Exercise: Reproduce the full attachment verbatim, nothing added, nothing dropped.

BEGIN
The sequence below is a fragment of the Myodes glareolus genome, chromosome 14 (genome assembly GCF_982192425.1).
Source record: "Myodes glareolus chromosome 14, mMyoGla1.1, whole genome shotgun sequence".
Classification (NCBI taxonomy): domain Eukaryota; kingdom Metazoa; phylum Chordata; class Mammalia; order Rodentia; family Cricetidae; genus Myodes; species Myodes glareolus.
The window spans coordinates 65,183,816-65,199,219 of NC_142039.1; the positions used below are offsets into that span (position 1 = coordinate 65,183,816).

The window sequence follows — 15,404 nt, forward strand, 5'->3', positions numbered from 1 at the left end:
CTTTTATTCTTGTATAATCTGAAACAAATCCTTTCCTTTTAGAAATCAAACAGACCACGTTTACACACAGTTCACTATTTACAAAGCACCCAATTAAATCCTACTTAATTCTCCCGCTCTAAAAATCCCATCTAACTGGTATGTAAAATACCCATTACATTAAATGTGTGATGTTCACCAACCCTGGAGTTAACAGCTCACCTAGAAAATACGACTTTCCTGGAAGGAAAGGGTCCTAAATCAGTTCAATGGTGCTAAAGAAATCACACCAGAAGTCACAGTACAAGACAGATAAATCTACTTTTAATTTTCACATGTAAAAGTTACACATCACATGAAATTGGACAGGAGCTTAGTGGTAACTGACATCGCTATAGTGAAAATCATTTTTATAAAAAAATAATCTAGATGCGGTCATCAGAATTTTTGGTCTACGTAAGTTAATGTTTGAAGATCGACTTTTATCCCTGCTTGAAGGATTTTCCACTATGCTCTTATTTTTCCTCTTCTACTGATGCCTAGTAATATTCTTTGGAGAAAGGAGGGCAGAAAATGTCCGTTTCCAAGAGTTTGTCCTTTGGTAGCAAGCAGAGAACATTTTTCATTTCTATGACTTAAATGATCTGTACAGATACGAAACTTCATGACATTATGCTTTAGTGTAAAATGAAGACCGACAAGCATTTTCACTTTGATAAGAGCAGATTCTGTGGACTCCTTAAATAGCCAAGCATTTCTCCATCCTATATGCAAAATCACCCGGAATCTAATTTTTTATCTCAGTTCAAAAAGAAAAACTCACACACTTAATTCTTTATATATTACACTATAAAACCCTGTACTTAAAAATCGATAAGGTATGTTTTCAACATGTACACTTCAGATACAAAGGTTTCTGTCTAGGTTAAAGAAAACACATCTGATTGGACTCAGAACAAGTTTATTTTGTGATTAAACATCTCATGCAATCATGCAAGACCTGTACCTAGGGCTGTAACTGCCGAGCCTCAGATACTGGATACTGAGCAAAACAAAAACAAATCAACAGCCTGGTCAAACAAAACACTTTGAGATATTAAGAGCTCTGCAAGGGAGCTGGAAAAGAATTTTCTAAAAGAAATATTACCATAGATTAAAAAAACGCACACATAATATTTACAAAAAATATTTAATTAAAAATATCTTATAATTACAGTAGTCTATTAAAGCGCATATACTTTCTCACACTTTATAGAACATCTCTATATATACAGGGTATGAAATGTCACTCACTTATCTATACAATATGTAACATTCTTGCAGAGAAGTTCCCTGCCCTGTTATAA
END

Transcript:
The sequence below is a fragment of the Myodes glareolus genome, chromosome 14 (genome assembly GCF_982192425.1).
Source record: "Myodes glareolus chromosome 14, mMyoGla1.1, whole genome shotgun sequence".
Classification (NCBI taxonomy): domain Eukaryota; kingdom Metazoa; phylum Chordata; class Mammalia; order Rodentia; family Cricetidae; genus Myodes; species Myodes glareolus.
The window spans coordinates 65,183,816-65,199,219 of NC_142039.1; the positions used below are offsets into that span (position 1 = coordinate 65,183,816).

The window sequence follows — 15,404 nt, forward strand, 5'->3', positions numbered from 1 at the left end:
CTTTTATTCTTGTATAATCTGAAACAAATCCTTTCCTTTTAGAAATCAAACAGACCACGTTTACACACAGTTCACTATTTACAAAGCACCCAATTAAATCCTACTTAATTCTCCCGCTCTAAAAATCCCATCTAACTGGTATGTAAAATACCCATTACATTAAATGTGTGATGTTCACCAACCCTGGAGTTAACAGCTCACCTAGAAAATACGACTTTCCTGGAAGGAAAGGGTCCTAAATCAGTTCAATGGTGCTAAAGAAATCACACCAGAAGTCACAGTACAAGACAGATAAATCTACTTTTAATTTTCACATGTAAAAGTTACACATCACATGAAATTGGACAGGAGCTTAGTGGTAACTGACATCGCTATAGTGAAAATCATTTTTATAAAAAAATAATCTAGATGCGGTCATCAGAATTTTTGGTCTACGTAAGTTAATGTTTGAAGATCGACTTTTATCCCTGCTTGAAGGATTTTCCACTATGCTCTTATTTTTCCTCTTCTACTGATGCCTAGTAATATTCTTTGGAGAAAGGAGGGCAGAAAATGTCCGTTTCCAAGAGTTTGTCCTTTGGTAGCAAGCAGAGAACATTTTTCATTTCTATGACTTAAATGATCTGTACAGATACGAAACTTCATGACATTATGCTTTAGTGTAAAATGAAGACCGACAAGCATTTTCACTTTGATAAGAGCAGATTCTGTGGACTCCTTAAATAGCCAAGCATTTCTCCATCCTATATGCAAAATCACCCGGAATCTAATTTTTTATCTCAGTTCAAAAAGAAAAACTCACACACTTAATTCTTTATATATTACACTATAAAACCCTGTACTTAAAAATCGATAAGGTATGTTTTCAACATGTACACTTCAGATACAAAGGTTTCTGTCTAGGTTAAAGAAAACACATCTGATTGGACTCAGAACAAGTTTATTTTGTGATTAAACATCTCATGCAATCATGCAAGACCTGTACCTAGGGCTGTAACTGCCGAGCCTCAGATACTGGATACTGAGCAAAACAAAAACAAATCAACAGCCTGGTCAAACAAAACACTTTGAGATATTAAGAGCTCTGCAAGGGAGCTGGAAAAGAATTTTCTAAAAGAAATATTACCATAGATTAAAAAAACGCACACATAATATTTACAAAAAATATTTAATTAAAAATATCTTATAATTACAGTAGTCTATTAAAGCGCATATACTTTCTCACACTTTATAGAACATCTCTATATATACAGGGTATGAAATGTCACTCACTTATCTATACAATATGTAACATTCTTGCAGAGAAGTTCCCTGCCCTGTTATAA